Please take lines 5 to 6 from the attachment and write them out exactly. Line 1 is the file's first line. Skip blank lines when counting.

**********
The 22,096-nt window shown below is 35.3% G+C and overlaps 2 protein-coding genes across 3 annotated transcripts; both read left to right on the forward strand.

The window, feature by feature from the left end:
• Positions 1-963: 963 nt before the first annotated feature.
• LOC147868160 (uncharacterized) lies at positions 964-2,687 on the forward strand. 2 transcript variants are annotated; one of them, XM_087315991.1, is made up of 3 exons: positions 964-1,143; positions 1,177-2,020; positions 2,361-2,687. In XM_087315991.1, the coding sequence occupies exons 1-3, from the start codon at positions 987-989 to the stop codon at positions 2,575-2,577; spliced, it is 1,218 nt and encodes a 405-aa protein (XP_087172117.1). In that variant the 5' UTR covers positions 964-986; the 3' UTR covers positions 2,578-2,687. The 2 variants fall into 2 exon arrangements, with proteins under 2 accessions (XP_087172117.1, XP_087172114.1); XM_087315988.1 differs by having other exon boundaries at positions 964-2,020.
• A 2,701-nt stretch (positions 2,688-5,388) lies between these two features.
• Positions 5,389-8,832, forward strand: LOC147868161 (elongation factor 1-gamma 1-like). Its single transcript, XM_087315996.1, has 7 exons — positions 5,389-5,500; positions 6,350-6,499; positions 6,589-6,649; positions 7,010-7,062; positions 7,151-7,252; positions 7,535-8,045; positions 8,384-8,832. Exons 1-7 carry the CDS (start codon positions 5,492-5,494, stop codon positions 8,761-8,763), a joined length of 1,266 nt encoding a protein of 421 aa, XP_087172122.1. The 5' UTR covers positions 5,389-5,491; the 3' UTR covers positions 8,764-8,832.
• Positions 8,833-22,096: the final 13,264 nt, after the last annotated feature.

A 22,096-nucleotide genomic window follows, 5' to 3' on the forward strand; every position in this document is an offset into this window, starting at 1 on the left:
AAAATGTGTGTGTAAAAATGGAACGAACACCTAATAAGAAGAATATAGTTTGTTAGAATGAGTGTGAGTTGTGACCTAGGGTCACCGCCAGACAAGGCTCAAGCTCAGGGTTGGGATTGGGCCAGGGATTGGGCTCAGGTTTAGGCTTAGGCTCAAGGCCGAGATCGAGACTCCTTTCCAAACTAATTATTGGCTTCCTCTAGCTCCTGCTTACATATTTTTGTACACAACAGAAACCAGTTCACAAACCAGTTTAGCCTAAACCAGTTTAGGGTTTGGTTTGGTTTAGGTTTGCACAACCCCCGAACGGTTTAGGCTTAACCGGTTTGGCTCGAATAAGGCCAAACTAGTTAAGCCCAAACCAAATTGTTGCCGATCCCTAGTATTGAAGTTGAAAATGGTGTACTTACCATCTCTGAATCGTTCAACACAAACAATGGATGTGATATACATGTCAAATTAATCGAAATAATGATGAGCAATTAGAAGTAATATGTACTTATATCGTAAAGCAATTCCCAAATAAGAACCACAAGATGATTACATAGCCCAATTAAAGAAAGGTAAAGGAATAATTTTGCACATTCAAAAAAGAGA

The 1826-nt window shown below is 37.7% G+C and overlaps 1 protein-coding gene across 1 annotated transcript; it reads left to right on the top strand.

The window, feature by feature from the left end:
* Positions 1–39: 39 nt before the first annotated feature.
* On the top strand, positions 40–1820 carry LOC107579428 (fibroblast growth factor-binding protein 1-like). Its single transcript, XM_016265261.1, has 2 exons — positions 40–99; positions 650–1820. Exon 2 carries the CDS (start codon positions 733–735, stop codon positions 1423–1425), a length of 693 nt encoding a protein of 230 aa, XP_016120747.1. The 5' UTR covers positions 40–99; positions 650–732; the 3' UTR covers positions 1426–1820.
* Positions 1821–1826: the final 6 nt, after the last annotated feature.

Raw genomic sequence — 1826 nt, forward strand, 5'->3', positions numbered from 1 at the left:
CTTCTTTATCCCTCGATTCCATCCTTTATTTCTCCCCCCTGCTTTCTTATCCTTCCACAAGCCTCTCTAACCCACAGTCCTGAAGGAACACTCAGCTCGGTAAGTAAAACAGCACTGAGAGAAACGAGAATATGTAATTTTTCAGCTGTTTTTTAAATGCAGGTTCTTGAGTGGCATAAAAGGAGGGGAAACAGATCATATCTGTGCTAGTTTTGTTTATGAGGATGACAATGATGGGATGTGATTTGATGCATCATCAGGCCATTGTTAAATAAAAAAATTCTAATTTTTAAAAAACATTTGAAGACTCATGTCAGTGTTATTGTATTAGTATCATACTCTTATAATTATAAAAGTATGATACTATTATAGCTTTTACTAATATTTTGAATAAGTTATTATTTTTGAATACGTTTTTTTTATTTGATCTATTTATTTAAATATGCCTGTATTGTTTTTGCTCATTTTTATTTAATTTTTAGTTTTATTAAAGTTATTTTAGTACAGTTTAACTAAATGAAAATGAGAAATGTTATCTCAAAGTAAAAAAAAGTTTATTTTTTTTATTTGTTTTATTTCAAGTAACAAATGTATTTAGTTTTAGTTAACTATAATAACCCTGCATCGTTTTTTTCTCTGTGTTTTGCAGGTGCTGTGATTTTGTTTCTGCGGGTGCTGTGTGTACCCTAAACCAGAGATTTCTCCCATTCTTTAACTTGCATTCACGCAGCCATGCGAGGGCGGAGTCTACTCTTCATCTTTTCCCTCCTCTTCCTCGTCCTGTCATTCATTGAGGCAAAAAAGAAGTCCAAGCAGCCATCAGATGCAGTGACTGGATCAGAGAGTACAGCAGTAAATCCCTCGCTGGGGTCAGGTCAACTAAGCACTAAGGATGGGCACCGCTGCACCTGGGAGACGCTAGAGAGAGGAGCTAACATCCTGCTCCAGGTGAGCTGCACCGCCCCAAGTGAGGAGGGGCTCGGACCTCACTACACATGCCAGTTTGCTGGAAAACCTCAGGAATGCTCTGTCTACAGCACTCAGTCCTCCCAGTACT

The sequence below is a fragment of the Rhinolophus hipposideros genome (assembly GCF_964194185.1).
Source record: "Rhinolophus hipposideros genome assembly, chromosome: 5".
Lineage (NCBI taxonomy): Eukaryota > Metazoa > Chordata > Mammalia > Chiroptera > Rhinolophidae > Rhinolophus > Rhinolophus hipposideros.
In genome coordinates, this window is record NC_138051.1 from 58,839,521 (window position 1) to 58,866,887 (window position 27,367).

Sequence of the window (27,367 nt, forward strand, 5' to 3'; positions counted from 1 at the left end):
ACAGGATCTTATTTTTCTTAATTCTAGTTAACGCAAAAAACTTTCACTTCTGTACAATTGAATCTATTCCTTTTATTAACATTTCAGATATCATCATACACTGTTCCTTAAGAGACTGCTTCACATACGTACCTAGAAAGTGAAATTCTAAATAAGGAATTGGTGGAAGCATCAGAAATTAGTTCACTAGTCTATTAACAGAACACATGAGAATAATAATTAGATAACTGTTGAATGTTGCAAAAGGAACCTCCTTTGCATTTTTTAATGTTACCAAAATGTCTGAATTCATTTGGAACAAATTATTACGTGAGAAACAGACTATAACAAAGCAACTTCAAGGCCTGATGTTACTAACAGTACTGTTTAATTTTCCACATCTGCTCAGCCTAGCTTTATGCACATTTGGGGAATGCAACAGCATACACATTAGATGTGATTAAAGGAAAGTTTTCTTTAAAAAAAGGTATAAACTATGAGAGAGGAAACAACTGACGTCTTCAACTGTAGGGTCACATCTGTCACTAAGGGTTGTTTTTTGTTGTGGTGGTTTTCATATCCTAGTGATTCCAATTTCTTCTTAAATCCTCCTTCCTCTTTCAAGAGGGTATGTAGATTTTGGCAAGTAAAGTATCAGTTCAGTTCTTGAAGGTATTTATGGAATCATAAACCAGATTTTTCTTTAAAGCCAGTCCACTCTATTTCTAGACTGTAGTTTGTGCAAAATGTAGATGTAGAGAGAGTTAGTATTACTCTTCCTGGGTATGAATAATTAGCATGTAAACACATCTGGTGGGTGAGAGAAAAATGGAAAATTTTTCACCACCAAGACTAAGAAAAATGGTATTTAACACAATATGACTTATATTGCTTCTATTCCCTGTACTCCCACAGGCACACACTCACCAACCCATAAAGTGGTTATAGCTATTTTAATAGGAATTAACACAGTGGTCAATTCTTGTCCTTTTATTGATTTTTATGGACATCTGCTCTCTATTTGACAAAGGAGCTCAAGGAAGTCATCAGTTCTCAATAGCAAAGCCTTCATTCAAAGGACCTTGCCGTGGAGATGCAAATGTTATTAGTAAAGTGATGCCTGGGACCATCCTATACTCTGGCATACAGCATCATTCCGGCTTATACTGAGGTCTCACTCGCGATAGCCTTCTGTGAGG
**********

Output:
• A 2,701-nt stretch (positions 2,688-5,388) lies between these two features.
• Positions 5,389-8,832, forward strand: LOC147868161 (elongation factor 1-gamma 1-like). Its single transcript, XM_087315996.1, has 7 exons — positions 5,389-5,500; positions 6,350-6,499; positions 6,589-6,649; positions 7,010-7,062; positions 7,151-7,252; positions 7,535-8,045; positions 8,384-8,832. Exons 1-7 carry the CDS (start codon positions 5,492-5,494, stop codon positions 8,761-8,763), a joined length of 1,266 nt encoding a protein of 421 aa, XP_087172122.1. The 5' UTR covers positions 5,389-5,491; the 3' UTR covers positions 8,764-8,832.